Knowing that paid and organic media have their own advantages, you should craft a marketing strategy and messaging for the two methods so that they complement each other. This does not need to be complex—it can be as simple as ma the ching tone and then having complementary messages on paid and organic posts.

This can pay additional dividends, as successful organic posts can be cheaper to promote on social media channels like Facebook because they have been proven to have a higher engagement rate. This makes it easier and more cost effective to achieve the social media amplification you desire.

While paid and organic social media are fundamentally different tools, your prospects should experience each of them as a smooth step in your overall social media marketing funnel.

Integrating your organic and paid social media strategies can help you generate increased social media amplification, fill your marketing funnel, and increase your ROI. Don’t do one or the other. They are both needed for success. I’d love to hear about how you’re integrating organic and paid social media strategies in your own business. Tell me about it in the comments!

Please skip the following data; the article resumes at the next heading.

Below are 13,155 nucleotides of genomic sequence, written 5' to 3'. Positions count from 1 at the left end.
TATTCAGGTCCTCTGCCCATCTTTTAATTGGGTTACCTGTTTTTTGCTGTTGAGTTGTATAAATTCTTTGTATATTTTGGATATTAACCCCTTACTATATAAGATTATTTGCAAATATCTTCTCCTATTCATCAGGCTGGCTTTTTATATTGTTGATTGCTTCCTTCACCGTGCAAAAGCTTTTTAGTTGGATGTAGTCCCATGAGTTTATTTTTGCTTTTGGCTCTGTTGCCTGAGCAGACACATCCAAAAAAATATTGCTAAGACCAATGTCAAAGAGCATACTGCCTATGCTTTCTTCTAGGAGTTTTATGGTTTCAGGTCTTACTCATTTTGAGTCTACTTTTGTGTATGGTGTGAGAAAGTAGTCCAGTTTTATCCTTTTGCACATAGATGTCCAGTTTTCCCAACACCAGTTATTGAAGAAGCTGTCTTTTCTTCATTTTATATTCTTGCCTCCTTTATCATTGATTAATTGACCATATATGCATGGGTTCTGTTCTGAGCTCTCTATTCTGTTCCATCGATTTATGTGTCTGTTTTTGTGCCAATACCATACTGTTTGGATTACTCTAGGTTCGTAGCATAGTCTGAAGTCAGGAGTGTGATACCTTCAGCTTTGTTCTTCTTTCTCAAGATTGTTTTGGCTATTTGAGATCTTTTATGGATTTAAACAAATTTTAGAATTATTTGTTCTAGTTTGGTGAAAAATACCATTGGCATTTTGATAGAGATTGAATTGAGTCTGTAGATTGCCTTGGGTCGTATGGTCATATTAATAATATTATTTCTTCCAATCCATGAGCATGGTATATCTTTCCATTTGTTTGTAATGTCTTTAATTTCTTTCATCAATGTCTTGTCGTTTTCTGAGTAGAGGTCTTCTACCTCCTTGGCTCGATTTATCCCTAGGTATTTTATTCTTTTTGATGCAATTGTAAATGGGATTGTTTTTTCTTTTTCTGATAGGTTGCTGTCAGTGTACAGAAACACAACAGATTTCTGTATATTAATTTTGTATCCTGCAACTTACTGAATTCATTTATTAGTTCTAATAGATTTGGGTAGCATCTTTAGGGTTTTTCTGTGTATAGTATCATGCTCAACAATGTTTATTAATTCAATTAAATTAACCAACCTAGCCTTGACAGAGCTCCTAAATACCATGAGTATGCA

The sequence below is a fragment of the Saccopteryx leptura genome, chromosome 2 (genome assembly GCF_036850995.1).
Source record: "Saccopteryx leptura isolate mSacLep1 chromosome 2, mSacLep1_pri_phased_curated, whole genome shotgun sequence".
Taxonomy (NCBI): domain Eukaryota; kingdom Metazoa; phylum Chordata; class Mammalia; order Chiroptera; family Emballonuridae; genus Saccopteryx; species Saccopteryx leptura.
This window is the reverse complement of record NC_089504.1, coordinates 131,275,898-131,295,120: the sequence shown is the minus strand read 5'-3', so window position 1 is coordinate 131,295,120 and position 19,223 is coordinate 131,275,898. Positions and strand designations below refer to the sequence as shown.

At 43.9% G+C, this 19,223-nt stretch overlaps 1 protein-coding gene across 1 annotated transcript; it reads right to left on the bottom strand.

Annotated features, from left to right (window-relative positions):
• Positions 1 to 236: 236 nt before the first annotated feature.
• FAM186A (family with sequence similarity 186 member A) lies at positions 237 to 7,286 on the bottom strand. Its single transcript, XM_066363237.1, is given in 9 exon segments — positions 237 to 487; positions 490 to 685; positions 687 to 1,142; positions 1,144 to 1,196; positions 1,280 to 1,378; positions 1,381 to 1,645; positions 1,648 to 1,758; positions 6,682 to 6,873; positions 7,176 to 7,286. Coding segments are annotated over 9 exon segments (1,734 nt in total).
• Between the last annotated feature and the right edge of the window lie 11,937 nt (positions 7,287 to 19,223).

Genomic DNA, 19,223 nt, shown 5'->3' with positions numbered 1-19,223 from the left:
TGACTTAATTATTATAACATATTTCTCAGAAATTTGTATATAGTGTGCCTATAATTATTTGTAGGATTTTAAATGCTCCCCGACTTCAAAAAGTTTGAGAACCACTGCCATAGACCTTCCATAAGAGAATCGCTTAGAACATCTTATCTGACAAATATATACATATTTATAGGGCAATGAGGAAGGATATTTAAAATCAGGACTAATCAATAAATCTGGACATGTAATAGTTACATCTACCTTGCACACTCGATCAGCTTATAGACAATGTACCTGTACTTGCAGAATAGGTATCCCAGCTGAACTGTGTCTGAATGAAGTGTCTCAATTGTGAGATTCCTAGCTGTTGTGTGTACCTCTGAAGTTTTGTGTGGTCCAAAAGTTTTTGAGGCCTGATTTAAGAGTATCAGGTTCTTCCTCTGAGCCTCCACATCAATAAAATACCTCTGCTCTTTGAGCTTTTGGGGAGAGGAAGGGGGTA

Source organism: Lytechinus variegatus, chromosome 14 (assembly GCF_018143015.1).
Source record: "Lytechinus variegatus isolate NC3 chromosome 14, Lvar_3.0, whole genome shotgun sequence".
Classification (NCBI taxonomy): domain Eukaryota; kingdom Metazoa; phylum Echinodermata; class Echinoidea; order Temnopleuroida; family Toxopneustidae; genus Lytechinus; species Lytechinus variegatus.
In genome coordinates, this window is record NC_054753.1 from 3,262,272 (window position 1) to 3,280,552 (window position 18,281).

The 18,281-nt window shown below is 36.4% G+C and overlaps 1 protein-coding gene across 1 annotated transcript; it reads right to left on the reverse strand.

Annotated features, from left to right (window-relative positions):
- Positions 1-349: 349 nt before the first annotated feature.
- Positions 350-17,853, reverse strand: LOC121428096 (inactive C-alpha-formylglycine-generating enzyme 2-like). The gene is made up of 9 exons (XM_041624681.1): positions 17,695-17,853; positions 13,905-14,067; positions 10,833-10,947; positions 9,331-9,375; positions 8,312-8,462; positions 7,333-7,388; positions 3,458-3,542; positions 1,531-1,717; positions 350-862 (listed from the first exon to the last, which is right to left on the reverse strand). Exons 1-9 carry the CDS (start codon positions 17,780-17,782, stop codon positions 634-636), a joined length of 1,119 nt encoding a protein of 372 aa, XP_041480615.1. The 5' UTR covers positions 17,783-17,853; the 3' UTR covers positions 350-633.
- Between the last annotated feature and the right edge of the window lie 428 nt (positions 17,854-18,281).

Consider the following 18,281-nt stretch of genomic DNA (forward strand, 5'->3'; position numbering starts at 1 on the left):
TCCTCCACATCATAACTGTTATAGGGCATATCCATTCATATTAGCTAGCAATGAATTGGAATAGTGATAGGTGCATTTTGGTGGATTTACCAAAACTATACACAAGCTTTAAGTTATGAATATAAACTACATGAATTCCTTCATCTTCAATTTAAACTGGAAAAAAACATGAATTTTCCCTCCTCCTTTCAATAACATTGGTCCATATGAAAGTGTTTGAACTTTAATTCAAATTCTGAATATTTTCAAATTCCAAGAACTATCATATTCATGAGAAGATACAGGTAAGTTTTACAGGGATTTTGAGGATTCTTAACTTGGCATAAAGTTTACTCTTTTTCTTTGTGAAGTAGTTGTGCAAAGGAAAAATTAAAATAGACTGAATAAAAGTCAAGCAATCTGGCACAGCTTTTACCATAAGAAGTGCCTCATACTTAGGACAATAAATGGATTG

The post 3 Tips to Successfully Integrate Your Paid and Organic Social Media appeared first on Marketo Marketing Blog – Best Practices and Thought Leadership.

from Marketo Marketing Blog http://blog.marketo.com/2017/08/3-tips-successfully-integrate-paid-organic-social-media.html

Research : Household cost-cutting hits two-year high

Buying cheaper grocery brands is most popular way to save money The number of Britons changing their spending habits to cut down on household expenses has hit its highest level for two years, according to Nielsen’s latest Global Survey of Consumer Confidence and Spending Intentions. Over half of Britons (53%) admitted to taking cost-cutting measures [more…]